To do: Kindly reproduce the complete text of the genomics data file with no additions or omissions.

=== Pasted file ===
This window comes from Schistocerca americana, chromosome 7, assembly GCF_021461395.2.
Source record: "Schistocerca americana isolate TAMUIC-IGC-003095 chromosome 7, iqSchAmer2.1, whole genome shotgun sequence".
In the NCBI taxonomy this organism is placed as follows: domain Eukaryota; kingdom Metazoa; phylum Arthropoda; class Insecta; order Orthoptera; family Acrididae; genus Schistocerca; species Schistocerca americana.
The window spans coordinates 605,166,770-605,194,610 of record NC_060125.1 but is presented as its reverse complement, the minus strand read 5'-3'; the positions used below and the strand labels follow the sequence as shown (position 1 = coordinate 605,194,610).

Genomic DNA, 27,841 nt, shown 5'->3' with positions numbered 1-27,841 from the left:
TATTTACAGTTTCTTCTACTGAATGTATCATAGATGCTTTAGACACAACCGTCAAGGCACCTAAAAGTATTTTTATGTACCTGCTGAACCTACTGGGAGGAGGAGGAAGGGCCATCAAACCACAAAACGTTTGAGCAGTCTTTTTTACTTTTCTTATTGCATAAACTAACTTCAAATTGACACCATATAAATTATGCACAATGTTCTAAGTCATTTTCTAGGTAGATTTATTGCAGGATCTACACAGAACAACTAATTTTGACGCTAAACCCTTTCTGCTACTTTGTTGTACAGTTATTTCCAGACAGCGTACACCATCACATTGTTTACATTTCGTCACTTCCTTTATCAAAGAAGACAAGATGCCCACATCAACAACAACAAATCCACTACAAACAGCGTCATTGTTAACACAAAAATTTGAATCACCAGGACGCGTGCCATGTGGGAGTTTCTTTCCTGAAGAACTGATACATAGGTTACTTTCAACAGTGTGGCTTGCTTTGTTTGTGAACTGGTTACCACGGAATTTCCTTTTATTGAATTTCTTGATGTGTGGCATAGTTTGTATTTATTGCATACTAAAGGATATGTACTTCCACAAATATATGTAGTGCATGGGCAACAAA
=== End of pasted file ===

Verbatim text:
This window comes from Schistocerca americana, chromosome 7, assembly GCF_021461395.2.
Source record: "Schistocerca americana isolate TAMUIC-IGC-003095 chromosome 7, iqSchAmer2.1, whole genome shotgun sequence".
In the NCBI taxonomy this organism is placed as follows: domain Eukaryota; kingdom Metazoa; phylum Arthropoda; class Insecta; order Orthoptera; family Acrididae; genus Schistocerca; species Schistocerca americana.
The window spans coordinates 605,166,770-605,194,610 of record NC_060125.1 but is presented as its reverse complement, the minus strand read 5'-3'; the positions used below and the strand labels follow the sequence as shown (position 1 = coordinate 605,194,610).

Genomic DNA, 27,841 nt, shown 5'->3' with positions numbered 1-27,841 from the left:
TATTTACAGTTTCTTCTACTGAATGTATCATAGATGCTTTAGACACAACCGTCAAGGCACCTAAAAGTATTTTTATGTACCTGCTGAACCTACTGGGAGGAGGAGGAAGGGCCATCAAACCACAAAACGTTTGAGCAGTCTTTTTTACTTTTCTTATTGCATAAACTAACTTCAAATTGACACCATATAAATTATGCACAATGTTCTAAGTCATTTTCTAGGTAGATTTATTGCAGGATCTACACAGAACAACTAATTTTGACGCTAAACCCTTTCTGCTACTTTGTTGTACAGTTATTTCCAGACAGCGTACACCATCACATTGTTTACATTTCGTCACTTCCTTTATCAAAGAAGACAAGATGCCCACATCAACAACAACAAATCCACTACAAACAGCGTCATTGTTAACACAAAAATTTGAATCACCAGGACGCGTGCCATGTGGGAGTTTCTTTCCTGAAGAACTGATACATAGGTTACTTTCAACAGTGTGGCTTGCTTTGTTTGTGAACTGGTTACCACGGAATTTCCTTTTATTGAATTTCTTGATGTGTGGCATAGTTTGTATTTATTGCATACTAAAGGATATGTACTTCCACAAATATATGTAGTGCATGGGCAACAAA